(please note we are editing as we go along, so there maybe changes,apologies, mummy’s husband is now Riaz)
“I’m still young, Ma,” my Fatikhala would say to Nani when Nani nagged her about finding a life partner. Sometimes when Nani spoke to herself and thought no one was listening I would hear her praying, “Ya Allah! When will Fatima settle down? She must be looking at Yumna and Riaz’s marriage and getting scared. Ya Allah! Find my Fatima one good man, just like her father was. I don’t want her to be alone when I’m gone.” Nani was a tiny lady, with a head full of grey, neatly pinned into place and a scarf always half covering her head. She had a fiery, strong personality, and everybody expected her her to live forever. She was the stitches that was holding her family together. After her husband, Nana, passed away, way before I was born, her daughters were all that she had, and then me.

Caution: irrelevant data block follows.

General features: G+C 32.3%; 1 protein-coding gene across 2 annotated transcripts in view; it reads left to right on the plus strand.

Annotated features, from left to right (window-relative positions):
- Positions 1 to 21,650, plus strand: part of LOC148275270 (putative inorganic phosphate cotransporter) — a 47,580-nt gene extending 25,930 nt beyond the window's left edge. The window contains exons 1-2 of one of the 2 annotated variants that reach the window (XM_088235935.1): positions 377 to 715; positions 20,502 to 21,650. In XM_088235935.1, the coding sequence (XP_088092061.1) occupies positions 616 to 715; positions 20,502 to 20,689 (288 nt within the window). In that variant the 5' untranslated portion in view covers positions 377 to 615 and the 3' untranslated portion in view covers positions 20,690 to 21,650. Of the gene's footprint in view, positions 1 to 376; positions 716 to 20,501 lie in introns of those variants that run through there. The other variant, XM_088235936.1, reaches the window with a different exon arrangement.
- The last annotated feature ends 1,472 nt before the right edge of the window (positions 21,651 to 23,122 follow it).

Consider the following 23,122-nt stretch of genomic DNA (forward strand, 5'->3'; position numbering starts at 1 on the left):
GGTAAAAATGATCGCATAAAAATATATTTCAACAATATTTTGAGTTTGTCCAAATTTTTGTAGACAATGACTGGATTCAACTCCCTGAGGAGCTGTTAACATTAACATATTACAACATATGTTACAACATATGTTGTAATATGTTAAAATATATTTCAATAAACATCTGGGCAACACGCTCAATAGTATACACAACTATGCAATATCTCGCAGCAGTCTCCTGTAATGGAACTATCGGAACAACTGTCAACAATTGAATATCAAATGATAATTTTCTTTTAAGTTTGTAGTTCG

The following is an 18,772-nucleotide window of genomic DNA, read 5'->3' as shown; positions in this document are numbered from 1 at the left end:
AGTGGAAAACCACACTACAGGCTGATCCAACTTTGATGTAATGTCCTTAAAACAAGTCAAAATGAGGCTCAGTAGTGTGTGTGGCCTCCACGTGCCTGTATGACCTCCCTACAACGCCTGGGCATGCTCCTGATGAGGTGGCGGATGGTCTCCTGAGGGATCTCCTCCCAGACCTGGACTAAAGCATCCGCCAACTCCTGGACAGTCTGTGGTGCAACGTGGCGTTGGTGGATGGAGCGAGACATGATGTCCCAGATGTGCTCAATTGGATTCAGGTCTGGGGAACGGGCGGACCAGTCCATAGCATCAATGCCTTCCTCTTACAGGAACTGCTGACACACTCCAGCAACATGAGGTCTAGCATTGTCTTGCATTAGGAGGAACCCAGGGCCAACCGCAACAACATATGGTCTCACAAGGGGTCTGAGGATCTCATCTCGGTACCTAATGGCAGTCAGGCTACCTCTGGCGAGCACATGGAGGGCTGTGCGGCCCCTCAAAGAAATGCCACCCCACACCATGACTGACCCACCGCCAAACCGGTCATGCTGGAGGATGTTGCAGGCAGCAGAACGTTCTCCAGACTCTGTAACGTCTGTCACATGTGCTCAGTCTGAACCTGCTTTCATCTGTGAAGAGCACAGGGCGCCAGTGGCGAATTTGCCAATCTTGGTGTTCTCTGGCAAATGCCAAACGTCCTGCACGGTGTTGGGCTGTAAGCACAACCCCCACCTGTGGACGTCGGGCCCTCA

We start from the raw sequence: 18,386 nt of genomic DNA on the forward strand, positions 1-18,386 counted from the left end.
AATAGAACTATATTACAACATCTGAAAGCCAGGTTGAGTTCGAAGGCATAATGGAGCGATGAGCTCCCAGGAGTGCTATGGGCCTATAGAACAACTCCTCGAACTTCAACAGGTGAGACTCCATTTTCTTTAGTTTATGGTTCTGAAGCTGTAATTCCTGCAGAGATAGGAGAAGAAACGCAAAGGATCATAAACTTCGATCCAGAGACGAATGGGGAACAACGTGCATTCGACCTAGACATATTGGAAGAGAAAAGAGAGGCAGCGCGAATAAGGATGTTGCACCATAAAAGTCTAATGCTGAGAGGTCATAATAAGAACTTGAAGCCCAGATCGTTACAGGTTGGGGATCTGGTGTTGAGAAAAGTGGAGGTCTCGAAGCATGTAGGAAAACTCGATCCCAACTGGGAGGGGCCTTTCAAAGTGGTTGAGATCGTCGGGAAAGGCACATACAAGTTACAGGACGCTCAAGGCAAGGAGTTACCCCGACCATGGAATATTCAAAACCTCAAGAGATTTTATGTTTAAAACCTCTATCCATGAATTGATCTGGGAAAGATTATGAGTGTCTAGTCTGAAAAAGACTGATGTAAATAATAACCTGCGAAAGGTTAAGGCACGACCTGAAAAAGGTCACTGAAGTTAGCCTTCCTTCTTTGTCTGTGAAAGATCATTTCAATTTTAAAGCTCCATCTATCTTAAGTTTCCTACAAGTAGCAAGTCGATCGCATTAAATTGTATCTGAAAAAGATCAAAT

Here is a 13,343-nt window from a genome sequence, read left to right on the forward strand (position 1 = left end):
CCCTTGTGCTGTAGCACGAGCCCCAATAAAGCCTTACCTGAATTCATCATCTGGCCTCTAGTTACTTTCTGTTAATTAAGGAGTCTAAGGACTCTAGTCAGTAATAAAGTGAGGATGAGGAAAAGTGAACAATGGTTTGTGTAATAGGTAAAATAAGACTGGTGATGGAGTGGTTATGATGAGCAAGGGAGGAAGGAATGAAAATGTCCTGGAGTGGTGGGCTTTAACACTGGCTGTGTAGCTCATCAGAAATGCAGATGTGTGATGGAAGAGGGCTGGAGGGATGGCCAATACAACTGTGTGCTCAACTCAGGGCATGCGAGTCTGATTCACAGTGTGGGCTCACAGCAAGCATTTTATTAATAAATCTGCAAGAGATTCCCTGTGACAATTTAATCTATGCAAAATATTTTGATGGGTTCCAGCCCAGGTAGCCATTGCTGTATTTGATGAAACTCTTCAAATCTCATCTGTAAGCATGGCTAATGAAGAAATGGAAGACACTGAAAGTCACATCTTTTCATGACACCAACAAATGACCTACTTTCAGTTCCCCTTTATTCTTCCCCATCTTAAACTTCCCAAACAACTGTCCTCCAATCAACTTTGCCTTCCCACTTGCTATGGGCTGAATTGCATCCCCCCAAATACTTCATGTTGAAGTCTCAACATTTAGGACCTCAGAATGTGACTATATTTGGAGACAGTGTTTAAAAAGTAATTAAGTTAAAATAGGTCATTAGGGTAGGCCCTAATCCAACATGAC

Life for me at Nani’s house was bittersweet. I was finally free, I didn’t have to tiptoe around the house, afraid of walking too loudly or having something to eat. At the same time, I missed my mother, the old Mummy. I was trapped in a child’s dream of happiness involving both parents. A part of me wanted to hold onto that dream, but I discarded it, deciding that I needed to grow up. A mighty task for an eight year old. I was torn between loyalty to my mother – I didn’t want her to think that I abandoned her – and my own selfish reasons for staying at Nani’s house, enveloped in love. This was the safe haven I hadn’t known since my father died, the chance for me to try to be a child again, instead of the miniature adult I needed to be at my mother’s house. It was my chance to be looked after, cared for and loved unconditionally. Isn’t that what all children deserve? Then why did I feel so guilty? How was it possible to live so peacefully, when down the road and around the corner my mother’s life was hell?